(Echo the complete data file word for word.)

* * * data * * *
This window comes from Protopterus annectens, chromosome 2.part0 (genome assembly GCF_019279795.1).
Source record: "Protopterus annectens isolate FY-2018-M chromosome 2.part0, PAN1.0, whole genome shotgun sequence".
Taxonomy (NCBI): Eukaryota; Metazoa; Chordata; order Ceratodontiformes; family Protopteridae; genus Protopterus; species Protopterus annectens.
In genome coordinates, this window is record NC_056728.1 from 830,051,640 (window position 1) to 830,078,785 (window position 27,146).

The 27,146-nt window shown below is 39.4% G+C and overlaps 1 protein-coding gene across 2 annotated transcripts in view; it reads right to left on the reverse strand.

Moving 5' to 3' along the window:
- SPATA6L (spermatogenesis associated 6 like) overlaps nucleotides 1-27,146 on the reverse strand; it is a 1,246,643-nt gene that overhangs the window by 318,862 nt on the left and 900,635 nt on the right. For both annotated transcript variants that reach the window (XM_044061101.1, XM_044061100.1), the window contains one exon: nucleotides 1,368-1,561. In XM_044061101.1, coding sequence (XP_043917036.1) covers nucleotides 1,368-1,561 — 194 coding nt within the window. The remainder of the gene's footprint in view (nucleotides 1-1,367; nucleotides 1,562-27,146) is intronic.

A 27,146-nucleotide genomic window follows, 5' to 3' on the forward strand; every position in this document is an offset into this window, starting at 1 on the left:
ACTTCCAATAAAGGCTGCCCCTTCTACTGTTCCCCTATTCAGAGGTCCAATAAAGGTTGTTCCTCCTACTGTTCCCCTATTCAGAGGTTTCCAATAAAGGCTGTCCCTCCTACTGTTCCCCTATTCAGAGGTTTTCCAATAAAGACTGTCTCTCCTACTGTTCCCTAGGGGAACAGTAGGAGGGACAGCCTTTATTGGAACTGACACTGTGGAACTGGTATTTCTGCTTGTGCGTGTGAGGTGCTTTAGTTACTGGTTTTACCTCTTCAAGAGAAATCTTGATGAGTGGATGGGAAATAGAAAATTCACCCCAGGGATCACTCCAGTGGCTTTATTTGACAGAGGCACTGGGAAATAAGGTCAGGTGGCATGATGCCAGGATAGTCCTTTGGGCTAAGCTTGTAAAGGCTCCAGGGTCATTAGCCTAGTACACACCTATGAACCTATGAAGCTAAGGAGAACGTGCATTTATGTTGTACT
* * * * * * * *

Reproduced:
This window comes from Protopterus annectens, chromosome 2.part0 (genome assembly GCF_019279795.1).
Source record: "Protopterus annectens isolate FY-2018-M chromosome 2.part0, PAN1.0, whole genome shotgun sequence".
Taxonomy (NCBI): Eukaryota; Metazoa; Chordata; order Ceratodontiformes; family Protopteridae; genus Protopterus; species Protopterus annectens.
In genome coordinates, this window is record NC_056728.1 from 830,051,640 (window position 1) to 830,078,785 (window position 27,146).

The 27,146-nt window shown below is 39.4% G+C and overlaps 1 protein-coding gene across 2 annotated transcripts in view; it reads right to left on the reverse strand.

Moving 5' to 3' along the window:
- SPATA6L (spermatogenesis associated 6 like) overlaps nucleotides 1-27,146 on the reverse strand; it is a 1,246,643-nt gene that overhangs the window by 318,862 nt on the left and 900,635 nt on the right. For both annotated transcript variants that reach the window (XM_044061101.1, XM_044061100.1), the window contains one exon: nucleotides 1,368-1,561. In XM_044061101.1, coding sequence (XP_043917036.1) covers nucleotides 1,368-1,561 — 194 coding nt within the window. The remainder of the gene's footprint in view (nucleotides 1-1,367; nucleotides 1,562-27,146) is intronic.

A 27,146-nucleotide genomic window follows, 5' to 3' on the forward strand; every position in this document is an offset into this window, starting at 1 on the left:
ACTTCCAATAAAGGCTGCCCCTTCTACTGTTCCCCTATTCAGAGGTCCAATAAAGGTTGTTCCTCCTACTGTTCCCCTATTCAGAGGTTTCCAATAAAGGCTGTCCCTCCTACTGTTCCCCTATTCAGAGGTTTTCCAATAAAGACTGTCTCTCCTACTGTTCCCTAGGGGAACAGTAGGAGGGACAGCCTTTATTGGAACTGACACTGTGGAACTGGTATTTCTGCTTGTGCGTGTGAGGTGCTTTAGTTACTGGTTTTACCTCTTCAAGAGAAATCTTGATGAGTGGATGGGAAATAGAAAATTCACCCCAGGGATCACTCCAGTGGCTTTATTTGACAGAGGCACTGGGAAATAAGGTCAGGTGGCATGATGCCAGGATAGTCCTTTGGGCTAAGCTTGTAAAGGCTCCAGGGTCATTAGCCTAGTACACACCTATGAACCTATGAAGCTAAGGAGAACGTGCATTTATGTTGTACT